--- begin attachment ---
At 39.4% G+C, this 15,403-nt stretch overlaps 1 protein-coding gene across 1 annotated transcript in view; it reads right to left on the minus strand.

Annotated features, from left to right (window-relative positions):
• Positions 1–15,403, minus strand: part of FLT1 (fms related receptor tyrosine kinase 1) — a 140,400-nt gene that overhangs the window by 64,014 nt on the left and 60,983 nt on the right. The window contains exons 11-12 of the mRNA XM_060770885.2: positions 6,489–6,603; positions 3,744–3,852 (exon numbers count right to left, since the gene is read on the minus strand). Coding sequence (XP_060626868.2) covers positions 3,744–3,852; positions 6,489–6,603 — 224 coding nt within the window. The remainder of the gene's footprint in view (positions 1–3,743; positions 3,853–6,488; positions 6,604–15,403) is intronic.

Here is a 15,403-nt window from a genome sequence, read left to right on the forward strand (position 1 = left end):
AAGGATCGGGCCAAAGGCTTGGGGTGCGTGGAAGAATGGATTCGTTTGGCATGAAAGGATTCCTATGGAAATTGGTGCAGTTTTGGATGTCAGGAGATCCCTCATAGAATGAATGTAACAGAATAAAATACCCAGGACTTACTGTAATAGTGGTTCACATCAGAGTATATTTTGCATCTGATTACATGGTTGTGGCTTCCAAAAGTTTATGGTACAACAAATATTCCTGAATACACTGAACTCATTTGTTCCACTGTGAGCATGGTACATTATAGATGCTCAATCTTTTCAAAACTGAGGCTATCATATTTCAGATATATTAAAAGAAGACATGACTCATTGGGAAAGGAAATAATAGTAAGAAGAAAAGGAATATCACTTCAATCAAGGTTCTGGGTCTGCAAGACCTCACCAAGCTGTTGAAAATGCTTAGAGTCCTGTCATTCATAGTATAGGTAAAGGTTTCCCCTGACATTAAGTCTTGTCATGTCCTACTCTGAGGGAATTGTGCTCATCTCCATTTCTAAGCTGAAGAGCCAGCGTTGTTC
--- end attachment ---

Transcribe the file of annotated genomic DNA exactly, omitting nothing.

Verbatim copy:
At 39.4% G+C, this 15,403-nt stretch overlaps 1 protein-coding gene across 1 annotated transcript in view; it reads right to left on the minus strand.

Annotated features, from left to right (window-relative positions):
• Positions 1–15,403, minus strand: part of FLT1 (fms related receptor tyrosine kinase 1) — a 140,400-nt gene that overhangs the window by 64,014 nt on the left and 60,983 nt on the right. The window contains exons 11-12 of the mRNA XM_060770885.2: positions 6,489–6,603; positions 3,744–3,852 (exon numbers count right to left, since the gene is read on the minus strand). Coding sequence (XP_060626868.2) covers positions 3,744–3,852; positions 6,489–6,603 — 224 coding nt within the window. The remainder of the gene's footprint in view (positions 1–3,743; positions 3,853–6,488; positions 6,604–15,403) is intronic.

Here is a 15,403-nt window from a genome sequence, read left to right on the forward strand (position 1 = left end):
AAGGATCGGGCCAAAGGCTTGGGGTGCGTGGAAGAATGGATTCGTTTGGCATGAAAGGATTCCTATGGAAATTGGTGCAGTTTTGGATGTCAGGAGATCCCTCATAGAATGAATGTAACAGAATAAAATACCCAGGACTTACTGTAATAGTGGTTCACATCAGAGTATATTTTGCATCTGATTACATGGTTGTGGCTTCCAAAAGTTTATGGTACAACAAATATTCCTGAATACACTGAACTCATTTGTTCCACTGTGAGCATGGTACATTATAGATGCTCAATCTTTTCAAAACTGAGGCTATCATATTTCAGATATATTAAAAGAAGACATGACTCATTGGGAAAGGAAATAATAGTAAGAAGAAAAGGAATATCACTTCAATCAAGGTTCTGGGTCTGCAAGACCTCACCAAGCTGTTGAAAATGCTTAGAGTCCTGTCATTCATAGTATAGGTAAAGGTTTCCCCTGACATTAAGTCTTGTCATGTCCTACTCTGAGGGAATTGTGCTCATCTCCATTTCTAAGCTGAAGAGCCAGCGTTGTTC